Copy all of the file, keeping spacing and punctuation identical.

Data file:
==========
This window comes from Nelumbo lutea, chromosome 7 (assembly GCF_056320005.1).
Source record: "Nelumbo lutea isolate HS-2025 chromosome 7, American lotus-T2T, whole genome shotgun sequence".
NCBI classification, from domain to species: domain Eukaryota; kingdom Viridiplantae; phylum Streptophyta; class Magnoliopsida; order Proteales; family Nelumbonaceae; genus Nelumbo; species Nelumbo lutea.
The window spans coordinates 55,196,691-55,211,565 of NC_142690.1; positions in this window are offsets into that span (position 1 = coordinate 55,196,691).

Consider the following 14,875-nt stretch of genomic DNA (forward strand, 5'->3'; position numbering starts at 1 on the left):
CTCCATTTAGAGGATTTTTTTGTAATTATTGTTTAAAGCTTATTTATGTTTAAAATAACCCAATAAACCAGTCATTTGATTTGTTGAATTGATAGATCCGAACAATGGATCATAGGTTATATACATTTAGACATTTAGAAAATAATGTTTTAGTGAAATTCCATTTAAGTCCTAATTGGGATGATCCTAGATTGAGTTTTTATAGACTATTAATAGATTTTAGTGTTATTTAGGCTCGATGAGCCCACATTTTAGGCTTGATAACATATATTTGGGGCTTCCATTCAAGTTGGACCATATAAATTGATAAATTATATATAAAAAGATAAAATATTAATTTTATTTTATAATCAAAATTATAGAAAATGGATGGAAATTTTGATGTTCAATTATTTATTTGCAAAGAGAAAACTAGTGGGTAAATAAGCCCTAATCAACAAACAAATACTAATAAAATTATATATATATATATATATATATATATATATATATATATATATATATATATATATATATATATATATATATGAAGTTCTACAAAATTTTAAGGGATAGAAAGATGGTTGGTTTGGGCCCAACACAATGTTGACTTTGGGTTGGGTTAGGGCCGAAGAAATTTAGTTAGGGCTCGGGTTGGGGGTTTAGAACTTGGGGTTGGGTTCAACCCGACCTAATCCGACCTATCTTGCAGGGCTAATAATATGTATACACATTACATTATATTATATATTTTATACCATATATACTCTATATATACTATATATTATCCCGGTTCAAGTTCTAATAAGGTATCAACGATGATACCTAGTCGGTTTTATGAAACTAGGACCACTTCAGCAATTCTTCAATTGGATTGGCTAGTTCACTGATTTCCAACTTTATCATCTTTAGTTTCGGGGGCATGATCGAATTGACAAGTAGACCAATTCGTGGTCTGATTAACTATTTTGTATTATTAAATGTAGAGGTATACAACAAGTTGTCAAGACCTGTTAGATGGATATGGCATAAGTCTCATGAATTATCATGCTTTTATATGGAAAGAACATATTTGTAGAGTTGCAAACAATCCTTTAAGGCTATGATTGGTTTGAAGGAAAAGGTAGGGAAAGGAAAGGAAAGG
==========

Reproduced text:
This window comes from Nelumbo lutea, chromosome 7 (assembly GCF_056320005.1).
Source record: "Nelumbo lutea isolate HS-2025 chromosome 7, American lotus-T2T, whole genome shotgun sequence".
NCBI classification, from domain to species: domain Eukaryota; kingdom Viridiplantae; phylum Streptophyta; class Magnoliopsida; order Proteales; family Nelumbonaceae; genus Nelumbo; species Nelumbo lutea.
The window spans coordinates 55,196,691-55,211,565 of NC_142690.1; positions in this window are offsets into that span (position 1 = coordinate 55,196,691).

Consider the following 14,875-nt stretch of genomic DNA (forward strand, 5'->3'; position numbering starts at 1 on the left):
CTCCATTTAGAGGATTTTTTTGTAATTATTGTTTAAAGCTTATTTATGTTTAAAATAACCCAATAAACCAGTCATTTGATTTGTTGAATTGATAGATCCGAACAATGGATCATAGGTTATATACATTTAGACATTTAGAAAATAATGTTTTAGTGAAATTCCATTTAAGTCCTAATTGGGATGATCCTAGATTGAGTTTTTATAGACTATTAATAGATTTTAGTGTTATTTAGGCTCGATGAGCCCACATTTTAGGCTTGATAACATATATTTGGGGCTTCCATTCAAGTTGGACCATATAAATTGATAAATTATATATAAAAAGATAAAATATTAATTTTATTTTATAATCAAAATTATAGAAAATGGATGGAAATTTTGATGTTCAATTATTTATTTGCAAAGAGAAAACTAGTGGGTAAATAAGCCCTAATCAACAAACAAATACTAATAAAATTATATATATATATATATATATATATATATATATATATATATATATATATATATATATATATATATATATATGAAGTTCTACAAAATTTTAAGGGATAGAAAGATGGTTGGTTTGGGCCCAACACAATGTTGACTTTGGGTTGGGTTAGGGCCGAAGAAATTTAGTTAGGGCTCGGGTTGGGGGTTTAGAACTTGGGGTTGGGTTCAACCCGACCTAATCCGACCTATCTTGCAGGGCTAATAATATGTATACACATTACATTATATTATATATTTTATACCATATATACTCTATATATACTATATATTATCCCGGTTCAAGTTCTAATAAGGTATCAACGATGATACCTAGTCGGTTTTATGAAACTAGGACCACTTCAGCAATTCTTCAATTGGATTGGCTAGTTCACTGATTTCCAACTTTATCATCTTTAGTTTCGGGGGCATGATCGAATTGACAAGTAGACCAATTCGTGGTCTGATTAACTATTTTGTATTATTAAATGTAGAGGTATACAACAAGTTGTCAAGACCTGTTAGATGGATATGGCATAAGTCTCATGAATTATCATGCTTTTATATGGAAAGAACATATTTGTAGAGTTGCAAACAATCCTTTAAGGCTATGATTGGTTTGAAGGAAAAGGTAGGGAAAGGAAAGGAAAGG